I think the characters are supposed to represent us all even if they don't reflect us all.
From: "Wonder Woman and Religion", posted 21 February 2006 by Ragnell on "Written World: Hyper-Feminist Comic Book Culture Commentary" blog website (http://ragnell.blogspot.com/2006/02/wonder-woman-and-religion.html; viewed 20 June 2007):
In a way, I feel this discussion gives the writers at DC more credit for nuance and intent than they actually deserve. Speaking as a lifelong non-Christian, it's always seemed pretty obvious that the DC (and Marvel) position on religion and philosophy is exactly that of mainstream America. Some sort of nondefined Protestantism is the default "normal" state and characters who are anything else -- including Catholic or Jewish or atheist -- are only those things because it's immediately vital to their histories or a significant plot point. There might be one or two exceptions (Kitty Pryde got to be a Jewish character without her backstory involving the Holocaust or Israel or the Golem of Prague or anything like that) but overall, a generalized nonspecific Christianity is the rule...
re: But as a rule, comics writers are so immersed in the default assumption of the Protestant God being the one real God -- even if they themselves aren't believers -- that they can't get outside that headspace.
Sorry to hijack Ragnell's blogspace but I disagree with this completely. A great many comic book creators *aren't* actually of a Protestant background...
Over at adherents.com, there is a fantastic list [link to: http://www.adherents.com/lit/comics/comic_book_religion.html] that compiles character beliefs based on creator and writer commentary and visual clues.
Let's look at some of the Jewish characters listed:
Kitty Pryde as you mentioned, Ben Grimm, Ragman, Colossal Boy/Gim Allon, Atom Smasher/Al Rothstein, Firestorm/Martin Stein, The Atom/Ray Palmer...
Now many of these characters are lapsed/non-practicing, it's true, but quite a few are pretty devout in their own quiet ways. And none of them have really had their Judaism used as a Holocaust/Israel related plot point...
From: "Religious Affiliation of Comic Book Characters (Doug Ramsey Fans, please help)" forum discussion, started 17 October 2006 on Newsarama website (http://forum.newsarama.com/archive/index.php/t-87949.html; viewed 20 June 2007):
10-17-2006, 02:42 PM
I found this site white tries to identify the religious affiliation of comic book characters.
10-17-2006, 08:54 PM
Okay, how the heck can the say any Legion member is Jewish or Catholic or whatever? Most of them are freaking aliens!
From: "Stuart Moore's A Thousand Flowers: O Deadly Night" forum discussion, started 2 December 2003 on Newsarama website (http://forum.newsarama.com/archive/index.php/t-6949.html; viewed 28 June 2007):
12-02-2003, 02:35 PM
...BTW, I believe Gim Allon - Colossal Boy was also Jewish pre-crisis.
12-02-2003, 02:44 PM
Yeppers ["Yes"]. Fred Hembeck made a joke page out of that one where Gim laments about having to wear a giant Yarmulke and having to catch up on the Torah :-)
From: "Micro-Lad and other little things..." forum discussion, started 11 May 2006 on "Comic Bloc" website (http://www.comicbloc.com/forums/archive/index.php/t-22329.html; viewed 20 July 2007):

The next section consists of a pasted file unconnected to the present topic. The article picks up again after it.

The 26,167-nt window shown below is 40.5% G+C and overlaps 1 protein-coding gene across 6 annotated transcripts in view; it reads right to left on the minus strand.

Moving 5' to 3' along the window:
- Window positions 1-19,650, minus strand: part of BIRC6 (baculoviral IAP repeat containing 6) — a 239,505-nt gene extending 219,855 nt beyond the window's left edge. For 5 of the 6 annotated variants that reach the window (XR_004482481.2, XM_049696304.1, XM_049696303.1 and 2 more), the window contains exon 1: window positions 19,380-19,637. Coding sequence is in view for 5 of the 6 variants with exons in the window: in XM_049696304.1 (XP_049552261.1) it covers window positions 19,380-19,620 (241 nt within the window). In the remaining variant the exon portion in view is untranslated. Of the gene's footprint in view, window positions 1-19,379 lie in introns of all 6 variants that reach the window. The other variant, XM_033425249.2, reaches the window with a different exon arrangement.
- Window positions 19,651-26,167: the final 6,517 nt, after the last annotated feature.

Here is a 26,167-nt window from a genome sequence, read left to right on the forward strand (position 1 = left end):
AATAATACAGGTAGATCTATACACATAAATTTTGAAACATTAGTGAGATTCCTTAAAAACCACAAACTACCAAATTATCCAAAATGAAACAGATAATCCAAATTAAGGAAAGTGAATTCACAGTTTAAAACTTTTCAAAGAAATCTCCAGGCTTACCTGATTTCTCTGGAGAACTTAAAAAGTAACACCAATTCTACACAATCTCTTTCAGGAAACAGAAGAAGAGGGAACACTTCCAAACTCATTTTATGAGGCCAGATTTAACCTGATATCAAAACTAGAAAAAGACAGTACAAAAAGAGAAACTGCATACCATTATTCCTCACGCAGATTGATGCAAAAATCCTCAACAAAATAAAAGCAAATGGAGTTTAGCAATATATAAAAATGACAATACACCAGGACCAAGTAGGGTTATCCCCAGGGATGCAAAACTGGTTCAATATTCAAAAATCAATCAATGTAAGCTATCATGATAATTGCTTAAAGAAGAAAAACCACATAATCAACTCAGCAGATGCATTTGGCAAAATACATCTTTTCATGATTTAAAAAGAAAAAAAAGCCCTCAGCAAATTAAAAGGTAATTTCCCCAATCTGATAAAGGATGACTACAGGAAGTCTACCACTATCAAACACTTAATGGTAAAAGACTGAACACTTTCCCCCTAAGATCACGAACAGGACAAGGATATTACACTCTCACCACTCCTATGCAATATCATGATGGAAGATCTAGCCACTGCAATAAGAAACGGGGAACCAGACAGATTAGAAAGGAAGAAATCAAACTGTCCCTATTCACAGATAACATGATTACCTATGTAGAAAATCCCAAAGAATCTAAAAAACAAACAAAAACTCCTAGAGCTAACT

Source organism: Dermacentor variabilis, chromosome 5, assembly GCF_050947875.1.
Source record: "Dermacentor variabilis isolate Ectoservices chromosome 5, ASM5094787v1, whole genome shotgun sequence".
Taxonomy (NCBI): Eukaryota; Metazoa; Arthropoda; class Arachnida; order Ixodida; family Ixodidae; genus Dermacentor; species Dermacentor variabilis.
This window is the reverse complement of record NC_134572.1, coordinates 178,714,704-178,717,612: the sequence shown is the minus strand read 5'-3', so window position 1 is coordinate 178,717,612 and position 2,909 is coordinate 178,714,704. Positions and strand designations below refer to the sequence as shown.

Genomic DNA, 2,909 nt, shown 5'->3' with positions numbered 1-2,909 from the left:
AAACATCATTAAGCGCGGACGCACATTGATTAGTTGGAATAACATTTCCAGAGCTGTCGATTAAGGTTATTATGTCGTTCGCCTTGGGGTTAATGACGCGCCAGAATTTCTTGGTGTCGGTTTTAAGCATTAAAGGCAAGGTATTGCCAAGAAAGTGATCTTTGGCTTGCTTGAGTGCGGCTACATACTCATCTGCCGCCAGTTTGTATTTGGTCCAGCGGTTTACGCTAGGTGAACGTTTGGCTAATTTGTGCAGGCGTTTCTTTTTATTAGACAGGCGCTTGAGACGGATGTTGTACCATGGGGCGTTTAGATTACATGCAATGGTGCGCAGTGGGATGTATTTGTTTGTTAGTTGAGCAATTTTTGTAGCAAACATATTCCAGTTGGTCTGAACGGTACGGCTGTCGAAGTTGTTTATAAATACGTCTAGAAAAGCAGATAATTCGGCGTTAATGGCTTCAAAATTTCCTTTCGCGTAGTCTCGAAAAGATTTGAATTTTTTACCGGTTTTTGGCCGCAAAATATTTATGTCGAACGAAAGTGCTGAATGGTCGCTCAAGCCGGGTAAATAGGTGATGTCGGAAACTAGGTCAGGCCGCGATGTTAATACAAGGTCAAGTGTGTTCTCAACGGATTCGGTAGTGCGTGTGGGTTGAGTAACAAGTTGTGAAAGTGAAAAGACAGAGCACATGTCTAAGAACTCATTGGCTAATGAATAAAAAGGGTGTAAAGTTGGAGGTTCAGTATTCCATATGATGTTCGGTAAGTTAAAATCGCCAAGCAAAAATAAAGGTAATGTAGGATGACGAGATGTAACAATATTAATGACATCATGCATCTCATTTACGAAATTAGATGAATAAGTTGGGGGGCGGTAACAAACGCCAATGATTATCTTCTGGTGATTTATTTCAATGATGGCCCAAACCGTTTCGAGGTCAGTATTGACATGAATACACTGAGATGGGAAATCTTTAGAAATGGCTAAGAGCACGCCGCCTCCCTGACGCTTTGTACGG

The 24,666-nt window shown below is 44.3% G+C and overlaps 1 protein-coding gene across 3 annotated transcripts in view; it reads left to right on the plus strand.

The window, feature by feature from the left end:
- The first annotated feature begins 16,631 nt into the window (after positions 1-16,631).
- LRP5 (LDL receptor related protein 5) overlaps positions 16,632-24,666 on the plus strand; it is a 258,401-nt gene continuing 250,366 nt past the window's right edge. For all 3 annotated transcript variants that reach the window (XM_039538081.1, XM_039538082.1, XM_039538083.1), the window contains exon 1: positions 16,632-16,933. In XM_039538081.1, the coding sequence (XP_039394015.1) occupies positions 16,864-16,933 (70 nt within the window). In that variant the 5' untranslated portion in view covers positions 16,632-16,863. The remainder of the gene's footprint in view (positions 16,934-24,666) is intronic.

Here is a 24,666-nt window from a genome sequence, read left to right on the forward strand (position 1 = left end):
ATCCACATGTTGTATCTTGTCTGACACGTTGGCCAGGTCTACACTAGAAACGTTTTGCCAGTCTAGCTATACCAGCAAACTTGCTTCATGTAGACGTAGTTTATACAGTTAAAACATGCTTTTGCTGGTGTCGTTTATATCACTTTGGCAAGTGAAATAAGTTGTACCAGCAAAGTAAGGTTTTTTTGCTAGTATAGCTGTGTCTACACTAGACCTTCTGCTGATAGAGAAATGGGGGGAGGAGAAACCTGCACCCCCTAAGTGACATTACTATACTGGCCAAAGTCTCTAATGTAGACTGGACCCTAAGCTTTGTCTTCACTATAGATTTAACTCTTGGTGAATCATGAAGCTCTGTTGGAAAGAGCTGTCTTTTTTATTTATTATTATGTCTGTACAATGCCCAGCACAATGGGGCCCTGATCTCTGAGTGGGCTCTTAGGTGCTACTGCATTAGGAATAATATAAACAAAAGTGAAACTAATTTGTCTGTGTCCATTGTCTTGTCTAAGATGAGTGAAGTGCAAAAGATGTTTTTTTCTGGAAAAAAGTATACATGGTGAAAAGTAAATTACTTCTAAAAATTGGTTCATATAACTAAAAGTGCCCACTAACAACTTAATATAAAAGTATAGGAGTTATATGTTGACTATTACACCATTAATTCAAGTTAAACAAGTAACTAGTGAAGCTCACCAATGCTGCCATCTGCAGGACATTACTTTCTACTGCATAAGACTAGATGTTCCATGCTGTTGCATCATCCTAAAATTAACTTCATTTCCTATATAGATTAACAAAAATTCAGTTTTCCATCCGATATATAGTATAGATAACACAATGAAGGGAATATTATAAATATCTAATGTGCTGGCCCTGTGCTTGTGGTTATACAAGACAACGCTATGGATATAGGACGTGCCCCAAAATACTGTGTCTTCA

March 11th, 2006, 10:14 AM
When will we find out more of Gim Allon's origin? This has been the most troubling change in a main character to me...
March 14th, 2006, 10:13 PM
What I think is odd about Gim Allon and family, is that the Bio's in the front of each issue say he's from Earth. However, he says he's from a planet full of giants. Confusing...
March 15th, 2006, 10:57 AM
Jewish aliens? Possible, but I'm thinking not. Maybe there was an exodus from Earth many centuries ago and the diaspora is just now returning to their homeworld.
March 15th, 2006, 11:55 AM
Gim Allon before Waid was Terran and Jewish.
I don't think we've seen any evidence Micro Lad is Jewish or of any faith so far. I don't think they've even given his real name yet. That would make it very possible for his community of giants to be outworlders colonizing Earth.
March 15th, 2006, 12:02 PM
There was a Star of David pendant on the night table next to his brother's bed. Not proof, but certainly evidence.
March 15th, 2006, 01:54 PM
There's also the possiblity that when Humans went out into space, there were Missionaries as well.
March 15th, 2006, 02:35 PM
re: "There was a Star of David pendant on the night table next to his brother's bed."
I didn't notice that. I'll recheck that when I get my Waid Legion books back from my friend...
Well, even if so, it could be a souvenir from a vacation or something. I've visited shrines and other vacation spots to pick-up souvenirs that don't necessarily reflect my religious background.
It could even be a nod to the previous Colossal Boy while not actually meaning anything to where Waid intends this version to go.
I say we wait for something more definitive. Being Jewish wasn't a controversial issue before. Heck, being gay in the Legion was caused more of a stir and they still did it. If Waid intends Micro Lad to be Jewish, I'm sure he'd not be shy about it.
April 13th, 2006, 01:56 PM
re: "There's also the possiblity that when Humans went out into space, there were Missionaries as well."
Then he would be a Mormon, not a Jew. However, that would explain the special underwear.
April 13th, 2006, 03:21 PM
Any chance saying he is from earth was a mistake????
May 1st, 2006, 12:58 PM
Perhaps this can be re-interpreted as "grew up on Earth" even though he is native to SOMEWHERE ELSE? I just know that Earth is populated by giants who shrink.
Fairly sure of this.
May 1st, 2006, 02:34 PM
Before this series started Waid did a Q&A [Question and Answer] on the PULSE about his new LSH [Legion of Super-Heroes] series, and I asked him if Gim was still Jewish and why Starboy was now black. All he did was make some lame joke and dance around the question.